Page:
[ree-loh-keyt, ree-loh-keyt]
verb (used with object), relocated, relocating.
to move (a building, company, etc.) to a different location: plans to relocate the firm to Houston.
verb (used without object), relocated, relocating.
to change one's residence or place of business; move: Next year we may relocate to Denver.

1825–35, Americanism; re- + locate

relocation, noun Unabridged
Based on the Random House Dictionary, © Random House, Inc. 2014.
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World English Dictionary
relocate (ˌriːləʊˈkeɪt)
1.  to move or be moved to a new place, esp (of an employee, a business, etc) to a new area or place of employment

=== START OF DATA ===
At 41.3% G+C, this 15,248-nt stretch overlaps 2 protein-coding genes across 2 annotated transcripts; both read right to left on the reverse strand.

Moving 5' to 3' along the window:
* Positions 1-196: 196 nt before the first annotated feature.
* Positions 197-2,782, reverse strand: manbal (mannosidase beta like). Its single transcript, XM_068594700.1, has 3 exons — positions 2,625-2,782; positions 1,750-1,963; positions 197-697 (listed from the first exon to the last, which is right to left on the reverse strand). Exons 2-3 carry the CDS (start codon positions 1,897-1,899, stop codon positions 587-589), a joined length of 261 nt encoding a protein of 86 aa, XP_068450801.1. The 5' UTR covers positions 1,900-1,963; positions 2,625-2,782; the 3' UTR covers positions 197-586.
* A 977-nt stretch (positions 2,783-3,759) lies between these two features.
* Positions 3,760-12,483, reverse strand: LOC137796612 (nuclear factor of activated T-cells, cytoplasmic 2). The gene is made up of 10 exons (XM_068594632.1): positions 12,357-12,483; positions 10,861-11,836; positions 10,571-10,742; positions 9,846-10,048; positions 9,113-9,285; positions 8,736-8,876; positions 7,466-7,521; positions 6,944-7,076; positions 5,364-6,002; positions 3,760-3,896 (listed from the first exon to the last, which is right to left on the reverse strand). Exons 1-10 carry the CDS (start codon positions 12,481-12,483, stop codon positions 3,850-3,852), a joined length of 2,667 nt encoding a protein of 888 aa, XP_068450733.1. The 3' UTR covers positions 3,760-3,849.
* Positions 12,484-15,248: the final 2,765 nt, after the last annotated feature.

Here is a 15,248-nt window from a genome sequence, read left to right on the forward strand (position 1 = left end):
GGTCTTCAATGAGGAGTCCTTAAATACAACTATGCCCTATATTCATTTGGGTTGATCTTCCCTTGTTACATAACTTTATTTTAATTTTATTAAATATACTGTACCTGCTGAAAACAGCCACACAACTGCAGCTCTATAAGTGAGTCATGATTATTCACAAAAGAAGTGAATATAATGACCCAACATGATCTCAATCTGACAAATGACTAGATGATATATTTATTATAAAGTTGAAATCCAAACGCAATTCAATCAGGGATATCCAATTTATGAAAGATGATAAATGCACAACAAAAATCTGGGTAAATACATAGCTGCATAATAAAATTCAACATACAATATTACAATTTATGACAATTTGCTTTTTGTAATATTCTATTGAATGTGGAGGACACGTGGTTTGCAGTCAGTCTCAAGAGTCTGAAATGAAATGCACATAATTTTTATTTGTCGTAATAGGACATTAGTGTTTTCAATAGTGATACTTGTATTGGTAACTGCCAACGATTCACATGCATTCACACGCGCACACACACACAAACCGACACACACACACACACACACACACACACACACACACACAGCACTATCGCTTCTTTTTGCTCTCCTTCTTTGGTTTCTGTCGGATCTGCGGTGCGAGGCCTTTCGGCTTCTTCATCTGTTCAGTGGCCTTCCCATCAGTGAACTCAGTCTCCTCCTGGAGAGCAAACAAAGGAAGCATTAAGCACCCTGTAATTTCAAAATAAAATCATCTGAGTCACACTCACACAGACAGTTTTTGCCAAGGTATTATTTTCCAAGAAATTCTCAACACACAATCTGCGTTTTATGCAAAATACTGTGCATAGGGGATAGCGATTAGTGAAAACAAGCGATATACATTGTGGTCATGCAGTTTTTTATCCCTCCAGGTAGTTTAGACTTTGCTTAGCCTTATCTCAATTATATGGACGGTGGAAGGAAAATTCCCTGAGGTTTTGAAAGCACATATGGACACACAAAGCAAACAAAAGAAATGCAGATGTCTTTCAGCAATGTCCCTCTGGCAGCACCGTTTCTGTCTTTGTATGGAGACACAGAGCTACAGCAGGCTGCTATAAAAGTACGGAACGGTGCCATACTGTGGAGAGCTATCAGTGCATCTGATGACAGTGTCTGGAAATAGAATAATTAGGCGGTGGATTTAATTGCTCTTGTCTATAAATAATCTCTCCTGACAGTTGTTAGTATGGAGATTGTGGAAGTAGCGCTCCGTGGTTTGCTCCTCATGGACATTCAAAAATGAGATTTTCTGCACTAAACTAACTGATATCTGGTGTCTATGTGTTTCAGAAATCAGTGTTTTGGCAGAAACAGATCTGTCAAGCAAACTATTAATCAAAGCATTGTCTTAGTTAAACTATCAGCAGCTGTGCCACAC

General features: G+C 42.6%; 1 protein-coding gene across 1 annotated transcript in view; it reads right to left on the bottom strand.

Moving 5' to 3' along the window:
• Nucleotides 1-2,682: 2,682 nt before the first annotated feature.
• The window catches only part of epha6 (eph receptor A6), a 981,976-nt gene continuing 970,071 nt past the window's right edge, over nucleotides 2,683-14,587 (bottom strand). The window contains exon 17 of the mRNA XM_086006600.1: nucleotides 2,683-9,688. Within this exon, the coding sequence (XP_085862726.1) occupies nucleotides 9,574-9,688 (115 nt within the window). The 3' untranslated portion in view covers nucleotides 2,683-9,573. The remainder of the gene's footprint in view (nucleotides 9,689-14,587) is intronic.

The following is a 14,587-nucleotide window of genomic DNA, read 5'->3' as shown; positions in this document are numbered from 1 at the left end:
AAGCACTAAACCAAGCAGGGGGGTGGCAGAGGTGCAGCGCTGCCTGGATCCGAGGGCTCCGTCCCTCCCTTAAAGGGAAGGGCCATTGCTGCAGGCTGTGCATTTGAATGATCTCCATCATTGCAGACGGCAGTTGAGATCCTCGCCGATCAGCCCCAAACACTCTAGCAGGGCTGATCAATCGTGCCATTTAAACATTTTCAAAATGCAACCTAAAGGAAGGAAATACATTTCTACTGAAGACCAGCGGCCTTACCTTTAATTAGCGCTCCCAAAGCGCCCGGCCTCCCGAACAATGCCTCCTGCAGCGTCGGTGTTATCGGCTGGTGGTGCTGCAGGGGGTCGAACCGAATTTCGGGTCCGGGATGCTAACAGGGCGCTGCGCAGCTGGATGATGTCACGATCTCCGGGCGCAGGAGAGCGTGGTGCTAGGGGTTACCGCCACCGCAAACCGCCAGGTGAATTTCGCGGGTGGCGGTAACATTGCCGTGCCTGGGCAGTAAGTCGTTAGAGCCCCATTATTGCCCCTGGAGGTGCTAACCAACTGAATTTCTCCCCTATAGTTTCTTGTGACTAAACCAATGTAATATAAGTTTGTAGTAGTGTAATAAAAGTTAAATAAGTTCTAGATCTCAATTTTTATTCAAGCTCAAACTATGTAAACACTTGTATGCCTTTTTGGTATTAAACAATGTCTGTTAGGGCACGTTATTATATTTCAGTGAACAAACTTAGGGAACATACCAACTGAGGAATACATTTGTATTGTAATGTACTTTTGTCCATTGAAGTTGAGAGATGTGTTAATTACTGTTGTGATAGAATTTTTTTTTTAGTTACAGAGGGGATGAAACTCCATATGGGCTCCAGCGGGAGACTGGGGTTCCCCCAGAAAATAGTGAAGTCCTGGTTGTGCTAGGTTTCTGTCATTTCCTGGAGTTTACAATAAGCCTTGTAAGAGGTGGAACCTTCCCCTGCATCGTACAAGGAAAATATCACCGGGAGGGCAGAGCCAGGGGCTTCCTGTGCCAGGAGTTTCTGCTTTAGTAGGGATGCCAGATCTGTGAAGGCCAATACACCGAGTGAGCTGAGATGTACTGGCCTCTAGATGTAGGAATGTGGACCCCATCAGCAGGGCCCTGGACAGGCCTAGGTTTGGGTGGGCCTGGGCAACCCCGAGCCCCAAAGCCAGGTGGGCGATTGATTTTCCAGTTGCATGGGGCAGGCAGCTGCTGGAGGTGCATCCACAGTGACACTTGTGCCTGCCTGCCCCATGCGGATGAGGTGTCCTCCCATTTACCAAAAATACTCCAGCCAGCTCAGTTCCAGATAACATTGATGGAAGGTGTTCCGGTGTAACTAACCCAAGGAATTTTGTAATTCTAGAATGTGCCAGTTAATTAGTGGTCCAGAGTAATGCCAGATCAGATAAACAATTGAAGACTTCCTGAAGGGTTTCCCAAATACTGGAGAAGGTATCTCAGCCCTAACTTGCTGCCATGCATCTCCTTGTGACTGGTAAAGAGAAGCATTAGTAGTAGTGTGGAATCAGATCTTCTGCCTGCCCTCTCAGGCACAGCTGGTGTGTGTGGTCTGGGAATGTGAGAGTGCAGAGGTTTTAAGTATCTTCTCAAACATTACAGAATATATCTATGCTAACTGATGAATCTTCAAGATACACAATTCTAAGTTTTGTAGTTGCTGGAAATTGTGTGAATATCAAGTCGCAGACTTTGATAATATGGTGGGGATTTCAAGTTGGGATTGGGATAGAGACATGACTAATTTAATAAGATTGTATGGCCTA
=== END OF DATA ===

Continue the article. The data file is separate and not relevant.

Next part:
2.  (intr) (of an employee, a business, etc) to move for reasons of business to a new area or place of employment

Collins English Dictionary - Complete & Unabridged 10th Edition
2009 © William Collins Sons & Co. Ltd. 1979, 1986 © HarperCollins
Publishers 1998, 2000, 2003, 2005, 2006, 2007, 2009
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Word Origin & History

"to move to another place," 1834, from re- "back, again" + locate (v.). The noun relocation is attested from 1746, in Scottish law, with a sense of "renewal of a lease."
Online Etymology Dictionary, © 2010 Douglas Harper
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Example sentences
Apparently, any bias that may have been introduced from the relocation of the
  sites were overwhelmed by this instrumental bias.
The anatomical relocation improved dexterity by leaving the arms free to move
  in new ways.
Contemplating relocation seems to rule out new romantic relationship
For that bigger picture, the link between relocation and crime patterns is
  overwhelming, and cities need to address it.
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